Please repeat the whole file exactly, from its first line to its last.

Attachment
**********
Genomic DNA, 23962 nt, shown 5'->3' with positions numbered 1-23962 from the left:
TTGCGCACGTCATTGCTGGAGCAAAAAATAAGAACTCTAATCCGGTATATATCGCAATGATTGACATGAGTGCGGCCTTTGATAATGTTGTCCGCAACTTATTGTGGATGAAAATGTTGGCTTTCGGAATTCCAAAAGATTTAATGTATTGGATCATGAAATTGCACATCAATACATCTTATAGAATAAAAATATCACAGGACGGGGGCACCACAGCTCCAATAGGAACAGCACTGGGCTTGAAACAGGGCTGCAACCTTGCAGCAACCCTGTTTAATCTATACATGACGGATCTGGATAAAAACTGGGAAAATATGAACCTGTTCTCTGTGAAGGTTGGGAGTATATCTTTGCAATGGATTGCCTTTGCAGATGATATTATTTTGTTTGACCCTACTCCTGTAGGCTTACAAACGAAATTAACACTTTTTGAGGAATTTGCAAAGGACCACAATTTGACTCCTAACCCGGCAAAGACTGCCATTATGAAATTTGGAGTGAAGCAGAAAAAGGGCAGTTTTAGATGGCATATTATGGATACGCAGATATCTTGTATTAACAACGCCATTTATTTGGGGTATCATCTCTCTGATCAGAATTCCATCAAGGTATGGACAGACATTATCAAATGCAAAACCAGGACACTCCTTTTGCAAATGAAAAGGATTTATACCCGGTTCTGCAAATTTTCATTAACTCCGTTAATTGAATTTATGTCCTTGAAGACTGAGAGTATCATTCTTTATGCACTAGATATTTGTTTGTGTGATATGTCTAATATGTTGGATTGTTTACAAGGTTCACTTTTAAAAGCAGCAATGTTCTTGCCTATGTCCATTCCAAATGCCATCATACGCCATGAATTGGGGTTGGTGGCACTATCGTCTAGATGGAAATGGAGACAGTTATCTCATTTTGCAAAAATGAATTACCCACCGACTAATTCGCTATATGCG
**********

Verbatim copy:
Genomic DNA, 23962 nt, shown 5'->3' with positions numbered 1-23962 from the left:
TTGCGCACGTCATTGCTGGAGCAAAAAATAAGAACTCTAATCCGGTATATATCGCAATGATTGACATGAGTGCGGCCTTTGATAATGTTGTCCGCAACTTATTGTGGATGAAAATGTTGGCTTTCGGAATTCCAAAAGATTTAATGTATTGGATCATGAAATTGCACATCAATACATCTTATAGAATAAAAATATCACAGGACGGGGGCACCACAGCTCCAATAGGAACAGCACTGGGCTTGAAACAGGGCTGCAACCTTGCAGCAACCCTGTTTAATCTATACATGACGGATCTGGATAAAAACTGGGAAAATATGAACCTGTTCTCTGTGAAGGTTGGGAGTATATCTTTGCAATGGATTGCCTTTGCAGATGATATTATTTTGTTTGACCCTACTCCTGTAGGCTTACAAACGAAATTAACACTTTTTGAGGAATTTGCAAAGGACCACAATTTGACTCCTAACCCGGCAAAGACTGCCATTATGAAATTTGGAGTGAAGCAGAAAAAGGGCAGTTTTAGATGGCATATTATGGATACGCAGATATCTTGTATTAACAACGCCATTTATTTGGGGTATCATCTCTCTGATCAGAATTCCATCAAGGTATGGACAGACATTATCAAATGCAAAACCAGGACACTCCTTTTGCAAATGAAAAGGATTTATACCCGGTTCTGCAAATTTTCATTAACTCCGTTAATTGAATTTATGTCCTTGAAGACTGAGAGTATCATTCTTTATGCACTAGATATTTGTTTGTGTGATATGTCTAATATGTTGGATTGTTTACAAGGTTCACTTTTAAAAGCAGCAATGTTCTTGCCTATGTCCATTCCAAATGCCATCATACGCCATGAATTGGGGTTGGTGGCACTATCGTCTAGATGGAAATGGAGACAGTTATCTCATTTTGCAAAAATGAATTACCCACCGACTAATTCGCTATATGCG